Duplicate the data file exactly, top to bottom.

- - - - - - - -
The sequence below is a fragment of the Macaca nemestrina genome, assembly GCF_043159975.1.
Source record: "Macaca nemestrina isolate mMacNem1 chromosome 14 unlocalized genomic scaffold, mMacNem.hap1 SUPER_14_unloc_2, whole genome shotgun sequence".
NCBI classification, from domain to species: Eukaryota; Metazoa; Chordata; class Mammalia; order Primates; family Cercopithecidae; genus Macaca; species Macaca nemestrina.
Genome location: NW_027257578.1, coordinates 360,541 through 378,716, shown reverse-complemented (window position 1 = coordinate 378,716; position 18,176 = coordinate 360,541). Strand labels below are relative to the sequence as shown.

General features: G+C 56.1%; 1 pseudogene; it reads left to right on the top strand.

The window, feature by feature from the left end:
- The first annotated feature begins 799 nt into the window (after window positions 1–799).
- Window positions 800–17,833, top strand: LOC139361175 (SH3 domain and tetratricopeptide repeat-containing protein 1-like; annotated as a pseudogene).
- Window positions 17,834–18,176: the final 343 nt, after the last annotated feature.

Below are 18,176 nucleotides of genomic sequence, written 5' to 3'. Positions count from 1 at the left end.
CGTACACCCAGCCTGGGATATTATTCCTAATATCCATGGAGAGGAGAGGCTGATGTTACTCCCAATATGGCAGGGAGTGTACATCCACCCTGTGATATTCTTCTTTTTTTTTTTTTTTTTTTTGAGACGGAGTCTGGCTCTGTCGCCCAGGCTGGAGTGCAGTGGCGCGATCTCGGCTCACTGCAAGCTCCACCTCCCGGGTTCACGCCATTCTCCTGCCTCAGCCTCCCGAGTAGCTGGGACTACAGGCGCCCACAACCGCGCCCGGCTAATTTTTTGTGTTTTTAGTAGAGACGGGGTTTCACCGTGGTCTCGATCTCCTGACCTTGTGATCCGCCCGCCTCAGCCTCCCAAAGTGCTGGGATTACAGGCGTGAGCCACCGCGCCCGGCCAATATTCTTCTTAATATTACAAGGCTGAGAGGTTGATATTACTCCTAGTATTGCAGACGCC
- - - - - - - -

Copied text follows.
The sequence below is a fragment of the Macaca nemestrina genome, assembly GCF_043159975.1.
Source record: "Macaca nemestrina isolate mMacNem1 chromosome 14 unlocalized genomic scaffold, mMacNem.hap1 SUPER_14_unloc_2, whole genome shotgun sequence".
NCBI classification, from domain to species: Eukaryota; Metazoa; Chordata; class Mammalia; order Primates; family Cercopithecidae; genus Macaca; species Macaca nemestrina.
Genome location: NW_027257578.1, coordinates 360,541 through 378,716, shown reverse-complemented (window position 1 = coordinate 378,716; position 18,176 = coordinate 360,541). Strand labels below are relative to the sequence as shown.

General features: G+C 56.1%; 1 pseudogene; it reads left to right on the top strand.

The window, feature by feature from the left end:
- The first annotated feature begins 799 nt into the window (after window positions 1–799).
- Window positions 800–17,833, top strand: LOC139361175 (SH3 domain and tetratricopeptide repeat-containing protein 1-like; annotated as a pseudogene).
- Window positions 17,834–18,176: the final 343 nt, after the last annotated feature.

Below are 18,176 nucleotides of genomic sequence, written 5' to 3'. Positions count from 1 at the left end.
CGTACACCCAGCCTGGGATATTATTCCTAATATCCATGGAGAGGAGAGGCTGATGTTACTCCCAATATGGCAGGGAGTGTACATCCACCCTGTGATATTCTTCTTTTTTTTTTTTTTTTTTTTGAGACGGAGTCTGGCTCTGTCGCCCAGGCTGGAGTGCAGTGGCGCGATCTCGGCTCACTGCAAGCTCCACCTCCCGGGTTCACGCCATTCTCCTGCCTCAGCCTCCCGAGTAGCTGGGACTACAGGCGCCCACAACCGCGCCCGGCTAATTTTTTGTGTTTTTAGTAGAGACGGGGTTTCACCGTGGTCTCGATCTCCTGACCTTGTGATCCGCCCGCCTCAGCCTCCCAAAGTGCTGGGATTACAGGCGTGAGCCACCGCGCCCGGCCAATATTCTTCTTAATATTACAAGGCTGAGAGGTTGATATTACTCCTAGTATTGCAGACGCC